People who suffer from COPD do not usually go to see a specialist or primary care physician as they believe they have a mere smoker’s cough or just flu. Instead, a timely detection of the disease could improve the quality of life of patients and their families and reduce the economic burden of COPD. An example of best-practice is the case of Denmark. The Danish Health Board recommended screening for COPD on the basis of a study that had demonstrated that, with 10% of General Practitioners (GPs) participating and 3,095 people screened, 35% was diagnosed as suffering from COPD and, among these, 80% with a mild to moderate condition of the disease. It was estimated that 180 million EUR of annual healthcare costs were saved with this early detection system.
In more recent years, the focus of EFA’s COPD Project activities have been upon promoting best practice and raising awareness. The members of the EFA COPD Working Group clearly requested EFA to follow up on its previous COPD publication, EFA Book on COPD in Europe: Sharing and Caring, and pinpoint a list of minimum standards of care for COPD patients in Europe. In 2013, EFA surveyed its members representing COPD patients, who successfully identified gaps in care within their own national contexts. The results of the survey were then analyzed and compiled into a new EFA publication, the EFA Book on Minimum Standards of Care for COPD patients in Europe, which was presented at the joint EFA/European COPD Coalition (ECC) event to mark the 2013 World COPD Day on 28 November, 2013 in Brussels. The new COPD book highlights the best practices of certain countries while also identifying gaps in care common to many European countries. As a result, EFA established 8 minimum standards of care within the publication addressing various issues of fundamental importance ranging from early diagnosis to access for pulmonary rehabilitation.
This year in the COPD Project builds on the momentum from the release of EFA’s 2013 publication Minimum Standards of Care for COPD Patients in Europe focusing on three of the eight minimum standards of care for COPD patients in Europe identified by EFA members in the book:
Rehabilitation – improvement and smoking cessation as a part of rehabilitation
A survey will be distributed addressing ‘How health checks are done for those at risk for COPD’ and ‘How rehabilitation will be achieved in each country’ to EFA members representing COPD patients as well as experts in the field of COPD from the European Respiratory Society (ERS), International Primary Care Respiratory Group (IPCRG) and other national level organisations. The results will be compiled into a report which will help EFA gain insight into these specific issues. To help in achieving progress in achieving these minimum standards of care, EFA will create dialogue and decisions from the ERS and IPCRG to define concrete steps and make decisions for closer cooperation between pulmonary specialists and general practitioners. A meeting is foreseen to serve as a first step in helping to identify collaborative ways to improve early diagnosis and encourage multidisciplinary approaches.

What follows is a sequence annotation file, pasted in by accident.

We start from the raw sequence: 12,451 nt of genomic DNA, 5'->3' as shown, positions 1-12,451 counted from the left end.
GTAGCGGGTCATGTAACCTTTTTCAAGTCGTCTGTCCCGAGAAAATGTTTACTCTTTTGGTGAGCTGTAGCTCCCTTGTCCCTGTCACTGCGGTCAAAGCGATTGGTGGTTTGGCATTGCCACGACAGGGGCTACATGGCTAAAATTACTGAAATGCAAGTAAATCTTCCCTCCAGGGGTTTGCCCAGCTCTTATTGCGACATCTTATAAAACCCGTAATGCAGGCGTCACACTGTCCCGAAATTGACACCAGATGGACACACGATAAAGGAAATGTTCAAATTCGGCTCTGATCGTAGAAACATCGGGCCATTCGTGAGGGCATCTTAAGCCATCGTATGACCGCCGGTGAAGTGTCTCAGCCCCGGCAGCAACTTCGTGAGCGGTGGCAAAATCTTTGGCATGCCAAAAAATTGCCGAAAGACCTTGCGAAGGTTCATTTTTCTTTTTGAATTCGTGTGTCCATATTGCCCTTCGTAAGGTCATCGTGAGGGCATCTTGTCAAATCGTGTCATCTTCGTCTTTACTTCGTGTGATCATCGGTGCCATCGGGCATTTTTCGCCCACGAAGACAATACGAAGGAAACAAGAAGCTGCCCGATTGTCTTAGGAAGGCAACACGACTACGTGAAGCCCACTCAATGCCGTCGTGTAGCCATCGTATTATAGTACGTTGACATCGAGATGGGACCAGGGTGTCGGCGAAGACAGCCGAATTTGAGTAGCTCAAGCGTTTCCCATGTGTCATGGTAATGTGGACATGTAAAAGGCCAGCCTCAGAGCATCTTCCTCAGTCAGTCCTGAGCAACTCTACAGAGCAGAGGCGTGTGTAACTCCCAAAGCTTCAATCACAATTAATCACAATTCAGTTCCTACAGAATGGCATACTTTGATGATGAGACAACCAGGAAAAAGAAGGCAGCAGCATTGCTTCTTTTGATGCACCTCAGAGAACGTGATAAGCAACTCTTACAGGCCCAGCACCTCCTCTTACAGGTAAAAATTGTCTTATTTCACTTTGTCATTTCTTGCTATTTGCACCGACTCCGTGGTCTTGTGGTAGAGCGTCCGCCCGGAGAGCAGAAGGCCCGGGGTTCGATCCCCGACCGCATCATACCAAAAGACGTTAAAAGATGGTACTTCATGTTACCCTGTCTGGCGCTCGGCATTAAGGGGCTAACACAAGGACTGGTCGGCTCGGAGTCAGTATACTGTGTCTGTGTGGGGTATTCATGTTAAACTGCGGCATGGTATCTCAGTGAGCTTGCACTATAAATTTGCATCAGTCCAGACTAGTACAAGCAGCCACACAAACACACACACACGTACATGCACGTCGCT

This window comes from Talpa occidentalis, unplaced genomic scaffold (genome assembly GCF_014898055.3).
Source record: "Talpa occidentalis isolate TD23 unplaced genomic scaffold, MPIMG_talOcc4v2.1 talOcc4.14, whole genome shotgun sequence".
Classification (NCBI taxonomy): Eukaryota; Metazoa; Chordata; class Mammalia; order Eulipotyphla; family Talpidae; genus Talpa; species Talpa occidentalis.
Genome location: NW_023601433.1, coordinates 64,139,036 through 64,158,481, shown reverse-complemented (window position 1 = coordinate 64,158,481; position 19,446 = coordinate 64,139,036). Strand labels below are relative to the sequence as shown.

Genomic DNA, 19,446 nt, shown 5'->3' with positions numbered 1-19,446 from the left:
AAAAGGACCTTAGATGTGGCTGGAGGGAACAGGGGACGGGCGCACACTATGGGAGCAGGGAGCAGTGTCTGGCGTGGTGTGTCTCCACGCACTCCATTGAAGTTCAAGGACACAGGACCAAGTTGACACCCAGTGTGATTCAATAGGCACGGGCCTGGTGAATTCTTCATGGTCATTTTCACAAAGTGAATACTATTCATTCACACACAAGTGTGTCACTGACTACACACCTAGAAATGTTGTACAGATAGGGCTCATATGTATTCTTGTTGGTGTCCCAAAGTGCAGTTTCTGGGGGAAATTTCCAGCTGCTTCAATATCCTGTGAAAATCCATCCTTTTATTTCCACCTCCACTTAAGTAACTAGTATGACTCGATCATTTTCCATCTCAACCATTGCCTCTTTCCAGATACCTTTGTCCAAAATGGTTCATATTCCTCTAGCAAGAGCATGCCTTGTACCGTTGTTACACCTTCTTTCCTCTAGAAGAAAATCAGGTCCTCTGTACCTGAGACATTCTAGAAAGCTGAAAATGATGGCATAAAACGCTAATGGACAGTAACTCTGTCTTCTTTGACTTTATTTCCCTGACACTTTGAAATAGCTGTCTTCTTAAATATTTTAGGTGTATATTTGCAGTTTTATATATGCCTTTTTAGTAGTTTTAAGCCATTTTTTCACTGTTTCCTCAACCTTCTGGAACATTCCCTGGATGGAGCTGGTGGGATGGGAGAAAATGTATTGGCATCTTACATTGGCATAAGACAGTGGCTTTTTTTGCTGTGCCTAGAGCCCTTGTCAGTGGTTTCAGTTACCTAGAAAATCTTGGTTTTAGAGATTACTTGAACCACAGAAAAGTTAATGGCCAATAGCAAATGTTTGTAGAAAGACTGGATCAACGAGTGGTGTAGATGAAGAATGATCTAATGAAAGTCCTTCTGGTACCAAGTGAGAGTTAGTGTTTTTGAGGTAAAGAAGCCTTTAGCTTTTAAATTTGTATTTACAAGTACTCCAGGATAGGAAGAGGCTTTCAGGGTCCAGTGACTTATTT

EFA’s members are also to be given an opportunity to have meetings in their countries speaking directly to national payers organisations to discuss reimbursement policies for COPD medications. Representatives from the ERS and IPCRG could be available to join the EFA member in Portugal for their meeting. A press release for World COPD Day 2014 will present the results of the meetings and also comment on the outcome of the meeting with airline CEOs.
Lastly, translations of the publication in French, German, Italian, Spanish, Polish and Portuguese are planned to be finished and approved by EFA members for Autumn 2014.
The EFA COPD Project has been devoted to raising awareness for COPD both among the public and amongst policymakers to make it a greater political priority in Europe. The project was officially launched on 30 June 2010 at the European Parliament with the presentation of the EFA Book on COPD in Europe: Sharing and Caring and the presentation of its Call to Action on COPD . The event, hosted by Member of European Parliament (MEP) Catherine Stihler, aimed to shed light on the impact of COPD on European societies and to unite medical, political and patient communities to adopt a coordinated and comprehensive EU-wide strategy on COPD.
To continue the momentum, EFA planned two workshops at the European Parliament for the COPD Project in 2011. A year after the launch event, EFA hosted the 1st COPD Workshop at the European Parliament to follow-up on the EFA Call to Action on COPD. EFA invited leading specialists, public health experts and national representatives to the event, hosted by MEP Seán Kelly, to focus discussion on prevention and diagnosis of COPD. Several months later, MEPs Seán Kelly and Karin Kadenbach generously agreed to host the 2nd COPD Workshop and EFA invited previously participating organisations to return to the European Parliament to discuss COPD care and research needs. The 2nd COPD Workshop at the European Parliament was dedicated to discussions of care and research of the disease and how it undermines the European economy.
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